Testing the Ultimate Technical Camera – part 1
Cambo USA recently contacted me with an opportunity to test the Cambo Actus technical camera with the FUJIFILM GFX—this was very exciting for me because I could renew my experience with view cameras in a new digital configuration! The folks at Cambo USA provided a fully configured demo unit, so I could put the system through its paces! The Cambo Actus is essentially a view camera front end to just about any digital camera that gives the serious photographer the ability to use full lens tilt & shift with back shift.
The Cambo Actus system uses large image circle view camera or enlarger lenses connected to a digital camera body through a bag bellows and a body adapter back standard. Basically replacing a view camera film holder with a digital camera body. I had the system set up for the amazing FUJIFILM GFX, a medium format 50 megapixel camera, and had an Actor 24mm & 90mm lens to test the full tilt/shift capabilities of the system.
Drag slider to see shift action
Drag slider to see shift action
The shifting function of this type of camera system is primarily used in architectural photography to control perspective convergence. This was how we had to work before the days of Photoshop and Lightroom lens corrections. The idea is to keep the camera back perfectly vertical and use the shifting back to get the top of a building in the shot. A carpenter’s bubble level is very useful to square up the camera…
Here is a short video where I show the process with the Cambo Actus and FUJIFILM GFX…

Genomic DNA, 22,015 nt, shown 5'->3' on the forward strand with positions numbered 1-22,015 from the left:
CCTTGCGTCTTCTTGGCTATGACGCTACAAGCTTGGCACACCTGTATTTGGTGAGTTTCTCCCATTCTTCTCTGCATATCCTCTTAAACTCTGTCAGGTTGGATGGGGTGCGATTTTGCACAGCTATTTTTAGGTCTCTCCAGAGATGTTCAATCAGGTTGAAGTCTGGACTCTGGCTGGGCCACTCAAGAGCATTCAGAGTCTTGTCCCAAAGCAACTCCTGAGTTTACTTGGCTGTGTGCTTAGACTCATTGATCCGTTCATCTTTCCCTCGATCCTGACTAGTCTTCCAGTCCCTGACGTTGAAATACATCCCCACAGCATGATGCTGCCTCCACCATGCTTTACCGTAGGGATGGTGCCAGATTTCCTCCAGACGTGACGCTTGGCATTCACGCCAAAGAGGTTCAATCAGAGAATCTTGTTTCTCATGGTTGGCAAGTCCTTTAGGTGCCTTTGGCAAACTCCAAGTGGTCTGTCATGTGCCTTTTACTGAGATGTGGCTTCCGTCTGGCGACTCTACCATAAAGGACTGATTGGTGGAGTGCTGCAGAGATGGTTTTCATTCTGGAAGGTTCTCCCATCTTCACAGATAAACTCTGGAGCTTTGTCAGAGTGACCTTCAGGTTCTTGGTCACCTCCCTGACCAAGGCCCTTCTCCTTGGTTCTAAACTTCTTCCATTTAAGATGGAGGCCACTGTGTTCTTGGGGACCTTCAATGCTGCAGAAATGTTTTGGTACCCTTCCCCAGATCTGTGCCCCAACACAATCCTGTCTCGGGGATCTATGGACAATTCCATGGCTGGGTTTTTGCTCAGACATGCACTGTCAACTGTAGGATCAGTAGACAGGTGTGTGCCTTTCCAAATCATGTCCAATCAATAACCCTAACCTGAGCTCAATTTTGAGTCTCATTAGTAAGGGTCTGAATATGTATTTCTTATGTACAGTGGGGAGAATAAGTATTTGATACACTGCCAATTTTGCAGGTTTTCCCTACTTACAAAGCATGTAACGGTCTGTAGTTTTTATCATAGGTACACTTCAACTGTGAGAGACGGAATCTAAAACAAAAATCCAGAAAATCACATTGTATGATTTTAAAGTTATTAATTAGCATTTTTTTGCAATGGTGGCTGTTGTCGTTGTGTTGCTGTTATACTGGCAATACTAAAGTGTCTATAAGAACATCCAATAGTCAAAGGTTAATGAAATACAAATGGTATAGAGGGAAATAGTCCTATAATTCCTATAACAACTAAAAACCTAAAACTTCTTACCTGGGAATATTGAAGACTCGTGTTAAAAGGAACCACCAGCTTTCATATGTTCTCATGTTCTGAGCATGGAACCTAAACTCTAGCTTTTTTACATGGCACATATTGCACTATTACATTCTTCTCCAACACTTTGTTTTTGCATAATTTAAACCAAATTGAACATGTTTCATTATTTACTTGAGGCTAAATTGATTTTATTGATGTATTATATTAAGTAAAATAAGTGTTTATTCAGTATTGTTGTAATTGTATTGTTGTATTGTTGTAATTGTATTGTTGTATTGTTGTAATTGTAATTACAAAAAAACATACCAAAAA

I was using the Actar 24mm with is fairly wide angle for the GFX medium format camera.
Sometimes when the image is perfectly corrected with all the lines parallel, it can look a little off, like its over corrected. You might have to deliberately under-correct (allow for slight convergence) to make it look right…
The shifting back of the Cambo Actus is also extremely helpful when stitching multiple shots together to get undistorted wide angle shots! I took advantage of the horizontal shift to capture a shot of the Ames Free Library in Easton Massachusetts when the best vantage point for the building was too close to show enough of the scene.
Shifting the back of the Cambo Actus allows for perfect alignment with the building, so all the lines are parallel, and multiple shots blend together seamlessly with no effort. The image below shows the individual shots shifted to the extremes of the extra large image circle…
The result after merging in Lightroom/Photoshop…
The Cambo Actus system is definitely the big boy way to shoot architecture, but the camera has many other applications that take advantage of a tilting lens! Stay tuned for part two of my exploration of the Cambo Actus GFX where I look at achieving infinite depth of field effects with a tilting lens!
Go to part two here: https://varis.com/2017/07/07/cambo-actus-fujifilm-gfx-2/
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Do you really need the Cambo Actus XL then? This rig looks like it does it all
No the regular Actus GFX is fine – its just a nice thing for rear focus – I didn’t miss it and fine focusing the front only is, well… fine!
Thank you for the interesting review and one of the only on the web about this combo.
I’m doing architecture photography and I’m considering to buy the GFX. So I would be very interested in this combo : how does the 24 Actar behave compared to a much a more expensive Rodenstock lens? How much shift can you use compared to a canon 17 or 24 TSE?
Would you mind to share the raw files (or at least high res jpeg files) of the first building and the church with us? I would love to check image quality by myself ;-))
Thank you in advance!
Excellent, because I’m mainly going to use the Actus GFX system for Landscapes and was stuck on purchasing the perfect system! Thanks for the hands-on insight, Lee!!